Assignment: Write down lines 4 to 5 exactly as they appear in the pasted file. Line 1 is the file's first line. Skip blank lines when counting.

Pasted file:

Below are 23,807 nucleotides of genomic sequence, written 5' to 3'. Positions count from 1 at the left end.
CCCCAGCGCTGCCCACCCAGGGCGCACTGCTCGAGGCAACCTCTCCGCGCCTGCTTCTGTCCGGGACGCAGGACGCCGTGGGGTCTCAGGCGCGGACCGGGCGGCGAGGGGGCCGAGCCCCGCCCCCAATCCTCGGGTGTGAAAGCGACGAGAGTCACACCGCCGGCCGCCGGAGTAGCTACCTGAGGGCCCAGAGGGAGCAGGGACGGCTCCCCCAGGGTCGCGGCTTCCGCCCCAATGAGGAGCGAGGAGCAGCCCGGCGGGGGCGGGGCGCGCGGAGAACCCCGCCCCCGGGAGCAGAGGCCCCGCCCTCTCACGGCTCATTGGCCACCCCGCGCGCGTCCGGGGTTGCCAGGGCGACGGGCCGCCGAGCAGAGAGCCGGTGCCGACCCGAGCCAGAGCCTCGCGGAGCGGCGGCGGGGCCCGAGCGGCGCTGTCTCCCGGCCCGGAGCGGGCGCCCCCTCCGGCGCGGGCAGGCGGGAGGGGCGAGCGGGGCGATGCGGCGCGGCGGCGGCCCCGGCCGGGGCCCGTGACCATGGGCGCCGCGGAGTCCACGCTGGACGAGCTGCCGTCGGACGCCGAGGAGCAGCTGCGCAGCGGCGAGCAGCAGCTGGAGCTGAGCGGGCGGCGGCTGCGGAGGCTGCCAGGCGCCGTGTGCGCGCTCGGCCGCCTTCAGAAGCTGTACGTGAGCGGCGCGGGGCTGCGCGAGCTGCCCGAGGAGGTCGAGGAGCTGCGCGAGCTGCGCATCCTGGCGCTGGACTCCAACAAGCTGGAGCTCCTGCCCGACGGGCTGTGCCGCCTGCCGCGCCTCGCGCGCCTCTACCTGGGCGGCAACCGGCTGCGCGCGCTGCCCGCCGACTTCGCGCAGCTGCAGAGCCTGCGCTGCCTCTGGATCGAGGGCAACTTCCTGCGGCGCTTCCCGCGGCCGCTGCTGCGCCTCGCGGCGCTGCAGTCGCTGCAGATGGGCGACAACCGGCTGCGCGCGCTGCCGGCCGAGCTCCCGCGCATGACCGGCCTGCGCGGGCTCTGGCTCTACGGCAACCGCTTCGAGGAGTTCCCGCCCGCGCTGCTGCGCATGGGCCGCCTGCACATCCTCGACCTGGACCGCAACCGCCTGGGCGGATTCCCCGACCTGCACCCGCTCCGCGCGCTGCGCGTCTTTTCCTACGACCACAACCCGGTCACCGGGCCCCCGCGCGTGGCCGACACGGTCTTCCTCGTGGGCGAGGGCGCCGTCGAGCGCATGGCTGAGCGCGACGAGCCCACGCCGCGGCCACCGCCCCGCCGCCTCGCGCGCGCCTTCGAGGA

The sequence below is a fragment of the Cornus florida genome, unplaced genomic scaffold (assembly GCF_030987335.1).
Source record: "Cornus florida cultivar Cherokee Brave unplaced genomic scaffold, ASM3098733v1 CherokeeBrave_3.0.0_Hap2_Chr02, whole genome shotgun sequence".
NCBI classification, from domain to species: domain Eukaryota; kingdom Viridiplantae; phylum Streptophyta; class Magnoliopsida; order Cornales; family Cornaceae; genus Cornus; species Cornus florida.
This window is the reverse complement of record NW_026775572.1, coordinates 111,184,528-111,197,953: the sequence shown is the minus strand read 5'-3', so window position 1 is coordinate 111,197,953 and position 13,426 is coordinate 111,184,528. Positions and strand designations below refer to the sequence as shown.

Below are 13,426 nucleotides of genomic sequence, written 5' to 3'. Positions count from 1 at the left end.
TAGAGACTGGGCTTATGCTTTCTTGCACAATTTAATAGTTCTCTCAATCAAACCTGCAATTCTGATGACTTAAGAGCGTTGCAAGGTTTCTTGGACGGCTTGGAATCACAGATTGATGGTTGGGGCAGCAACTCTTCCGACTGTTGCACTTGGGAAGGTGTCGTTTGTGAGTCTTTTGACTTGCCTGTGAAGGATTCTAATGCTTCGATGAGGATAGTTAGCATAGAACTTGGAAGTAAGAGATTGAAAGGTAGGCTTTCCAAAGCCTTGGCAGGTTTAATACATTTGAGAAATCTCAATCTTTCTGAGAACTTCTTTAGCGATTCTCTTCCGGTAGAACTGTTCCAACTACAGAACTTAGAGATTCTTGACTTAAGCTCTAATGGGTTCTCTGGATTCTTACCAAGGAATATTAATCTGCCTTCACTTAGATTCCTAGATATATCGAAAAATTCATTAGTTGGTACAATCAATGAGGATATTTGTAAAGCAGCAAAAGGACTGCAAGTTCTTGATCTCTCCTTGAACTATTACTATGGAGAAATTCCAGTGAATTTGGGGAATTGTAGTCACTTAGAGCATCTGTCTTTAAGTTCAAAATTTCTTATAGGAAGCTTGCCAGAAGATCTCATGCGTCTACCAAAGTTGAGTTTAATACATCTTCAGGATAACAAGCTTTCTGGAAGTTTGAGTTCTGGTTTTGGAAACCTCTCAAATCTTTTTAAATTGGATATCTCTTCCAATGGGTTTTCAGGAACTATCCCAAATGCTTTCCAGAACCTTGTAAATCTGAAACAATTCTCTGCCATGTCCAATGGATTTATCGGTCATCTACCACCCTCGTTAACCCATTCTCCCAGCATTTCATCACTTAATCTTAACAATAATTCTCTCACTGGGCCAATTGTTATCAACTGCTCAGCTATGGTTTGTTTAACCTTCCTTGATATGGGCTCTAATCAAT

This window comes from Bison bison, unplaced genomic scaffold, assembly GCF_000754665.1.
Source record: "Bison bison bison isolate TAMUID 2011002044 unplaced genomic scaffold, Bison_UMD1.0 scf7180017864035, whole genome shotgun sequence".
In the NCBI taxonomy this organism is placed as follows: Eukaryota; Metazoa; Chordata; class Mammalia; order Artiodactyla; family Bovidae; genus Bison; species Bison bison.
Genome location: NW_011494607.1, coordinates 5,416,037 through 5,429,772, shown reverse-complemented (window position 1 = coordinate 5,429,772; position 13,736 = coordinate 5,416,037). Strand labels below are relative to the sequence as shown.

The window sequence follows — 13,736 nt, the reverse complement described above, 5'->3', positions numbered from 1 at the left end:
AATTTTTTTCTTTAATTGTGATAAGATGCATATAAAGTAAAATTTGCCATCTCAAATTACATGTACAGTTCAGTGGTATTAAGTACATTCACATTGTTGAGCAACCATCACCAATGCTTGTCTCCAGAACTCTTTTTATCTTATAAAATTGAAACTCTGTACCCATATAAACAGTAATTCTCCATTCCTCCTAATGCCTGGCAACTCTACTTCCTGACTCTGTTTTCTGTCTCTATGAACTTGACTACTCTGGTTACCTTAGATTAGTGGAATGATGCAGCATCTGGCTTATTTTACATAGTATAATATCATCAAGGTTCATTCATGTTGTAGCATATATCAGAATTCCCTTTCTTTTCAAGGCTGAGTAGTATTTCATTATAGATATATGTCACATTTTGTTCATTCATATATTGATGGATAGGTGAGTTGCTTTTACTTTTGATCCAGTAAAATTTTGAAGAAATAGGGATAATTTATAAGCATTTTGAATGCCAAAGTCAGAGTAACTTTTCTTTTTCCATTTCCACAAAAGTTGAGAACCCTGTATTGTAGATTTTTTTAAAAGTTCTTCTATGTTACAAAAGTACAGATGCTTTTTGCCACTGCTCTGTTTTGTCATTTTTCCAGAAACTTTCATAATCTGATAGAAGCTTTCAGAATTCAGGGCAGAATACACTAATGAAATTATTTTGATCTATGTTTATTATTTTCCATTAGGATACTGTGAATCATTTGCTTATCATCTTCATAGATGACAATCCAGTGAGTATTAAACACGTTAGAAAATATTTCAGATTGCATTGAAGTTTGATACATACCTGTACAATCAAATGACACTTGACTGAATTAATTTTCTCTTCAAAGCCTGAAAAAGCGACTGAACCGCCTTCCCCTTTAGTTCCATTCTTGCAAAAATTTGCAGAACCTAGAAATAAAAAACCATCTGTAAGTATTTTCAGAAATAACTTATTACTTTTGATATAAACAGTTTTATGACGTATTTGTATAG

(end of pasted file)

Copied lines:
Source record: "Cornus florida cultivar Cherokee Brave unplaced genomic scaffold, ASM3098733v1 CherokeeBrave_3.0.0_Hap2_Chr02, whole genome shotgun sequence".
NCBI classification, from domain to species: domain Eukaryota; kingdom Viridiplantae; phylum Streptophyta; class Magnoliopsida; order Cornales; family Cornaceae; genus Cornus; species Cornus florida.